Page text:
Sigg’s BPA Deception
As of August 2009, Sigg has revealed that the secret ingredient in their top-secret formula was, in fact, BPA. SierraDescents' position on BPA in water bottles has (hopefully) been clear: since good alternatives exist, I see no reason to use containers where BPA is present, and no need to get into endless arguments about just how dangerous (or not) BPA actually is.
What I find despicable, however, is that Sigg marketed itself to consumers as one of those BPA-free alternatives during the height of the BPA scare, even while it knew its linings in fact contained BPA. Further, Sigg aggressively challenged anyone who suggested otherwise via carefully worded denials that, in hindsight, appear to have been deliberately orchestrated to mislead consumers.
Sigg, we now learn, released a BPA-free lining in their bottles sometime prior to 2008. So why wait until now to reveal that their previous liners contained BPA? A cynic would suggest that allowed Sigg time to sell off the tainted stock and avoid a product recall. See here for information on how to tell if your Sigg bottle uses the old or new lining, plus more commentary on Sigg's behavior.
I'll be honest with you—I'm fairly outraged by all this. It was clear that Sigg was withholding information about its lining if you looked carefully enough at its statements (indeed, the SierraDescents review on the Sigg bottle calls the bottle "safe(?)" with regard to BPA and other toxicity/leaching issues). Still, Sigg's campaign targeting consumers seeking BPA-free products and Sigg's threats of legal action against those who suggested their bottles contained BPA is galling.
There is some talk that Sigg will replace the old bottles with new ones free of charge if you contact them. As a natural skeptic, I would not be quick to assume that the new lining is 100% safe. And there is certainly little reason to believe anything Sigg says about product safety whenever it conflicts with their sales goals. I think I'll keep one of their old bottles as a reminder not to blindly trust what corporations say. And I think I'll stick with my good old HDPE Nalgene bottle in the backcountry.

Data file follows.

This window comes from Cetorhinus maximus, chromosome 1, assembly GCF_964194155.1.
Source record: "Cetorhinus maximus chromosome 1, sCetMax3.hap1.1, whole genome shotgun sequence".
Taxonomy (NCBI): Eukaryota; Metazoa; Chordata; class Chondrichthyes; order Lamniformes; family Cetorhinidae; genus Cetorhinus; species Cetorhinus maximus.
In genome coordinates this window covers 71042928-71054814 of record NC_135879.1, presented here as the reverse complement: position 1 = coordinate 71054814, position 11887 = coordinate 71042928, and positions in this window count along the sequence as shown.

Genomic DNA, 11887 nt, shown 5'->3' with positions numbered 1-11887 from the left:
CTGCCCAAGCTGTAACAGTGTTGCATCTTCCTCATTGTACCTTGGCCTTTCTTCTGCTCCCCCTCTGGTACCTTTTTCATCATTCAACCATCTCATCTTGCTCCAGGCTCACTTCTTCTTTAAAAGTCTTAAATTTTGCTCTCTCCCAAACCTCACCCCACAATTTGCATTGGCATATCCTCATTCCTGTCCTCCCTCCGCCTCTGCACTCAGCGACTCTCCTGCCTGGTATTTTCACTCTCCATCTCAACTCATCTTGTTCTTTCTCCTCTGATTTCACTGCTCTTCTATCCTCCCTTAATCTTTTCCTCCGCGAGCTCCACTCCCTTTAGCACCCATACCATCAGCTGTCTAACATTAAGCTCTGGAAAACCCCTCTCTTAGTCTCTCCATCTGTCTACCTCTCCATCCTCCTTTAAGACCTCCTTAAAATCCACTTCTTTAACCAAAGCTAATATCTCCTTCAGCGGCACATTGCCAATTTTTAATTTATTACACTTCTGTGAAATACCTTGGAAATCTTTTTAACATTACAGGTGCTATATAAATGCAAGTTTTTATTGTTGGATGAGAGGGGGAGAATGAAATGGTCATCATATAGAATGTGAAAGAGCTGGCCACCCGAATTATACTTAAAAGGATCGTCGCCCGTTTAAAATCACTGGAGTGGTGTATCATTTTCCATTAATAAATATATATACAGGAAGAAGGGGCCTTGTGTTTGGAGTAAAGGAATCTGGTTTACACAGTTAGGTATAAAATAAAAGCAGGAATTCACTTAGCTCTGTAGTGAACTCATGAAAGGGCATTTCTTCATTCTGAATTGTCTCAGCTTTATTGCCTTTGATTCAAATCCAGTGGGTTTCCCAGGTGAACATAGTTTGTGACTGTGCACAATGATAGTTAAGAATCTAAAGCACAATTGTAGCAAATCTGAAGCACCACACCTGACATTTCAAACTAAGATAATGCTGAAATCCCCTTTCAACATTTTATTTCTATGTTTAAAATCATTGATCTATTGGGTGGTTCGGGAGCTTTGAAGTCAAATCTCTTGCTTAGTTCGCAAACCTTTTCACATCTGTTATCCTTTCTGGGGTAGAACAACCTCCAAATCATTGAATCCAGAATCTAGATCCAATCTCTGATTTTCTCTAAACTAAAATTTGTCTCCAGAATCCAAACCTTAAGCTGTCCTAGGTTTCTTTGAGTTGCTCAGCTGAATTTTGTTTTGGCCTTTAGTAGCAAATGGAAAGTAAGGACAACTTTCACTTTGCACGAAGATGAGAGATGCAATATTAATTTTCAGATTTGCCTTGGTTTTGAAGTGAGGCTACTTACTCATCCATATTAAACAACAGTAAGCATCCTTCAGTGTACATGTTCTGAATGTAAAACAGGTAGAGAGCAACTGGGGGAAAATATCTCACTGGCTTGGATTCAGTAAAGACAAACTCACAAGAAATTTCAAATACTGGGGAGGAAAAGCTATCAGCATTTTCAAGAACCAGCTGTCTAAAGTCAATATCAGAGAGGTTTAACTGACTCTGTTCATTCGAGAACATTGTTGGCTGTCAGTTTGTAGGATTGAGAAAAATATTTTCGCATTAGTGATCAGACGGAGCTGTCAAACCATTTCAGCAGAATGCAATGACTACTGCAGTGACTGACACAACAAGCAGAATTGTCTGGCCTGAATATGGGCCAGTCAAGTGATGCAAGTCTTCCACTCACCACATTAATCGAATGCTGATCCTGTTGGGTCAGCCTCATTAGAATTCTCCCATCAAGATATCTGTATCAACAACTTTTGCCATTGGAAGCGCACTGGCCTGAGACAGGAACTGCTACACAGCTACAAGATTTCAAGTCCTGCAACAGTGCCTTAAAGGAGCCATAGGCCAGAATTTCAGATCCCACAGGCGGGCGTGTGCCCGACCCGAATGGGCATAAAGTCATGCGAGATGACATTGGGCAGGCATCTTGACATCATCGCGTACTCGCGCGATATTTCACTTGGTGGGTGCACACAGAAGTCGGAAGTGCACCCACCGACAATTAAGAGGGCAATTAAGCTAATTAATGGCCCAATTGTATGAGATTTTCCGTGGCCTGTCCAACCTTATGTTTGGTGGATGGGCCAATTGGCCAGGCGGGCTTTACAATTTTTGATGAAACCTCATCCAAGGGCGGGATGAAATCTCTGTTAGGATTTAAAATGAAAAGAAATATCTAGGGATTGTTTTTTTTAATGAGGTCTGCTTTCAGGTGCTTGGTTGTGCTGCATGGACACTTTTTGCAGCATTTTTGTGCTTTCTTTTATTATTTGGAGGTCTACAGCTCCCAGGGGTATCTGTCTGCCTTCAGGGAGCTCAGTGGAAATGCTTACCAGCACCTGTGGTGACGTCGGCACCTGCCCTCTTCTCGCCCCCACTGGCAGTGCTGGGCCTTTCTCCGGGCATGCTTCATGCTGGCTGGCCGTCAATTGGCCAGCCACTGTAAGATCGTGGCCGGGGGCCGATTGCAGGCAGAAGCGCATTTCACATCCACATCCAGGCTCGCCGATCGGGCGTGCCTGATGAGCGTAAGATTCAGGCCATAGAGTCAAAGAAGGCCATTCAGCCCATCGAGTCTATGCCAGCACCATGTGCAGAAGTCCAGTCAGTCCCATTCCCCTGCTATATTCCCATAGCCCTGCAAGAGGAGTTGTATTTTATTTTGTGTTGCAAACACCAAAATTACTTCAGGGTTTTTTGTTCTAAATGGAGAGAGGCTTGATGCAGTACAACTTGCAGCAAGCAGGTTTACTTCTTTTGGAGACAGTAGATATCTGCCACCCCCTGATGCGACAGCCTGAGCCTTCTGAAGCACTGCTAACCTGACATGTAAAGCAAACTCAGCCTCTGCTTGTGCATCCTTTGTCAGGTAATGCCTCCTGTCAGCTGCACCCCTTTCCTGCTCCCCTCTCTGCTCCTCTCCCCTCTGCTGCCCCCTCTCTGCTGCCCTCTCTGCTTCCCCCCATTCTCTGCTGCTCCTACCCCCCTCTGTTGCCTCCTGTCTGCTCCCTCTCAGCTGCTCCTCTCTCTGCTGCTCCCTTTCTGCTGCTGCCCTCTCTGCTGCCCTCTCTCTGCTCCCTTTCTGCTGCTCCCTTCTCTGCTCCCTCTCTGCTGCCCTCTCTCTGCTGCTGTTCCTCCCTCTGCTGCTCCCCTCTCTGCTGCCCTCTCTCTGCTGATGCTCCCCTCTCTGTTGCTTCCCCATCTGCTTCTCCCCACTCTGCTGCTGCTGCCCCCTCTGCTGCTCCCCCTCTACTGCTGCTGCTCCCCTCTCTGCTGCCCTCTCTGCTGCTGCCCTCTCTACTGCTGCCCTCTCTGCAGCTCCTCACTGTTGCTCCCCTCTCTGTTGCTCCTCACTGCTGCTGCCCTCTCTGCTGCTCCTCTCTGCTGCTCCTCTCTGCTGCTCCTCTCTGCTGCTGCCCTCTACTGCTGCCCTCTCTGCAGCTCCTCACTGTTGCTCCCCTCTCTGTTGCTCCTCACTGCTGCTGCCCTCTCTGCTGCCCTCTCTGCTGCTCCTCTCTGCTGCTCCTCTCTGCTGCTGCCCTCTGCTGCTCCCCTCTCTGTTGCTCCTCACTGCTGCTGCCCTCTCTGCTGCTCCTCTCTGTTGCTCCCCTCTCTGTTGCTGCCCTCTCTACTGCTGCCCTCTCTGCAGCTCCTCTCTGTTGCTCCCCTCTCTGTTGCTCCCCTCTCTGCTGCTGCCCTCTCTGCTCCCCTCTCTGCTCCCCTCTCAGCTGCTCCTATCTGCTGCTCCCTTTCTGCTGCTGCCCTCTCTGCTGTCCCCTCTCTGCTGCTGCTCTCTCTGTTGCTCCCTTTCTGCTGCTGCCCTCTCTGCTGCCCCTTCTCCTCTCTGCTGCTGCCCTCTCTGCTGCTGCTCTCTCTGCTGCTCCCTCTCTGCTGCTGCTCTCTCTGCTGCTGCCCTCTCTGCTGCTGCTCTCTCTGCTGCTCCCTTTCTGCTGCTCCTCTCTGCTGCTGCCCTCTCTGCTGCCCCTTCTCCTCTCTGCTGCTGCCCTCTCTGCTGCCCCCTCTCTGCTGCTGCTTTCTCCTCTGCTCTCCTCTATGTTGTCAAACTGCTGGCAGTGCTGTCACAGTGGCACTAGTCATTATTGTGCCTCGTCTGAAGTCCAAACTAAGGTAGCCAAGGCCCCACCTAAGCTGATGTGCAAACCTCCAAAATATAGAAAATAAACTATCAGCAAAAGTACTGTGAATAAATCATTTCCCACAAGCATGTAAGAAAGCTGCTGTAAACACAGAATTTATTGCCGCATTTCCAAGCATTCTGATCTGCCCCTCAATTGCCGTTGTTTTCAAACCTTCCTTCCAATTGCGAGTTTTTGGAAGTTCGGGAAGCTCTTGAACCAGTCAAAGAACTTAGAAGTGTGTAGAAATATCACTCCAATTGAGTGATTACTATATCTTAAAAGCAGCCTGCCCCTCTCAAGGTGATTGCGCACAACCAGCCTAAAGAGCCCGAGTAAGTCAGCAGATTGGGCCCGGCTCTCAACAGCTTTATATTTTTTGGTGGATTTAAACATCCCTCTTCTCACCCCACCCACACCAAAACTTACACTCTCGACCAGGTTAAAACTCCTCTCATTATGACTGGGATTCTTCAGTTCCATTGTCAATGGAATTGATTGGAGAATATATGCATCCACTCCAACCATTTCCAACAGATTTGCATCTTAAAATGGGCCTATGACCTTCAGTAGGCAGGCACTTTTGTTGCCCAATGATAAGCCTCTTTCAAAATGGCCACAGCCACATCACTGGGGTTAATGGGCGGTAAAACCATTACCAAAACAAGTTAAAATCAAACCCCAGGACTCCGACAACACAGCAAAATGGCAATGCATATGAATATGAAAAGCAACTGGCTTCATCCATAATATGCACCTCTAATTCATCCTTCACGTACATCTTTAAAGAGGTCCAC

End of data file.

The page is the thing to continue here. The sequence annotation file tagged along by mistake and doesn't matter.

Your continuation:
Andy Lewicky is the author and creator of SierraDescents
Robert K. August 25, 2009 at 5:21 am
Would it be worth updating your SIGG bottle review to reflect any new information here?
Andy August 25, 2009 at 7:14 am
Marc August 30, 2009 at 11:58 am
Thanks for this. I lost track of the whole BPA-water bottle saga and have been using an older SIGG bottle and a newer BPA-free Nalgene one. I figured I was fine. I don't think it's reasonable to expect consumers to have to parse legalistic statements to figure out if something is safe or not. I won't be buying anything from SIGG again, regardless of what claims they make about their products.
David September 10, 2010 at 9:26 am
There's a way to completely end this discussion of bottle safety: use glass. But it's heavy, and you don't want to carry it with you... is a little weight worth the time and effort spent to decode the industrial mysteries of bottle manufacturers? If so, carry on. If not, re-use the glass bottles that you already have and get on with your life.